Active Learning: Smart Data Labeling with ML (Machine Learning)

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Oct 10, 2021
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A typical supervised learning task necessitates sourcing for a great deal of data, to build complicated models and boost predictive power. These desirable outcomes, however, will not be realized without objectively labelling the data available. In this article, I will discuss some intuition and implementation of a supervised learning model coupled with the active learning algorithm to label data. Active learning optimizes the labelling process, by leveraging the advantages of manual and automatic labelling. Arguably, it is a competitive strategy to produce reliable labels with minimal manpower.

Author: Tan Jamie

Topics covered are:

  1. Data Labelling
  2. Active Learning Intuition
  3. Implementing Active Learning with Superintendent
  4. Deploying Code for Mass Labelling
  5. Closing
  6. References

Data Labelling

Tag (source: pxhere)

There are generally 2 approaches to labelling:

  1. Manual Labelling

Label tags are attached to data points by a human who is an in-house labeller, crowd sourced or outsourced personnel. However, considering the massive volume of data, manual labelling can be time-consuming, costly, and difficult to coordinate.

  1. Automatic Labeling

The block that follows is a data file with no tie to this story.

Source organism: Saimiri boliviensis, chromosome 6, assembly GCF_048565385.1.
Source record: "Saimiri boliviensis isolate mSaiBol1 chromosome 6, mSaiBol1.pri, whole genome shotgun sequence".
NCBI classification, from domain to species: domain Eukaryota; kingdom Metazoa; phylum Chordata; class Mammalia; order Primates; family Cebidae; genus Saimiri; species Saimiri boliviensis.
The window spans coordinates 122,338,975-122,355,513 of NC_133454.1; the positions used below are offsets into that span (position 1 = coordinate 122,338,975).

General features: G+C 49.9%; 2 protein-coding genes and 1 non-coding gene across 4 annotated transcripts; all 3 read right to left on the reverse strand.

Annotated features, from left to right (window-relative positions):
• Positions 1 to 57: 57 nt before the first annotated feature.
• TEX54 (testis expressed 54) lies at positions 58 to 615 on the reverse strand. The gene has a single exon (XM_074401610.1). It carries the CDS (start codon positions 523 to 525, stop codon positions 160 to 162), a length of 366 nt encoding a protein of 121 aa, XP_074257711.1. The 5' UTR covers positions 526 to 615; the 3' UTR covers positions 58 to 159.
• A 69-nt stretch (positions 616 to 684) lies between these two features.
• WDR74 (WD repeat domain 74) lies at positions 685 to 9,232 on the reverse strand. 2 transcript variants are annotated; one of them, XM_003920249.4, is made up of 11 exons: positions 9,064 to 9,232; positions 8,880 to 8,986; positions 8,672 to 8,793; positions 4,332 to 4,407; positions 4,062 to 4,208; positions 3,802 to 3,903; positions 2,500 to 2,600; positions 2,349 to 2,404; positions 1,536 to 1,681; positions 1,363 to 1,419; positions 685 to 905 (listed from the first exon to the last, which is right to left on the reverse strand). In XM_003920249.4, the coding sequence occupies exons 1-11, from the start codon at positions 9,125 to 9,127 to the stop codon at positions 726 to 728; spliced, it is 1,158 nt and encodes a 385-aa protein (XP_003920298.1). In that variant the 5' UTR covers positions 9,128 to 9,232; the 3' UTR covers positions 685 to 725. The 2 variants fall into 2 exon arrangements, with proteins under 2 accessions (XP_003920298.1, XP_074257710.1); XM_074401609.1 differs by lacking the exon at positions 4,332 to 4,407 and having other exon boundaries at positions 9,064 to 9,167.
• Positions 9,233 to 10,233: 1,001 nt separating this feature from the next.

A separate ML model can be trained to understand raw data and output appropriate label tags. Some relevant learning algorithms include supervised learning, unsupervised learning, and reinforcement learning. Admittedly, some manual work is still required to label a small portion of the data set if a supervised learning model is used. In general, automatic labeling significantly lessens manual workload. But the quality of output labels is heavily dependent on the labeling model’s performance, which can be difficult to improve.

Active Learning Intuition

Active learning is an algorithm that prioritizes informative unlabelled training samples. These samples are extracted for labelling by a user (yes, a human). Subsequently, they are added back into the data set to retrain the labelling model. Priority scores of each data point are recalculated accordingly, and the cycle repeats until a satisfactory model performance is achieved. The final model can then be applied to the remaining un-labelled data. Ultimately, we obtain a fully labelled training data set ready for use!

The active learning algorithm (source: AWS)

By intelligently selecting useful samples to label, the manual work required drastically reduces. Furthermore, the curious nature of the algorithm helps obtain a robust final classification model which provides labels to new un-labelled data. In this way, active learning helps attain the best of both manual and automatic labelling.

Remarks:

1. Question! How can we quantify the informativeness of a data point and its priority score?

There are many ways! For instance, through calculating confidence of label prediction, margin, entropy, uncertainty, etc. More about these concepts can be found in Learn Faster with Smarter Data Labelling and Active Learning in Machine Learning.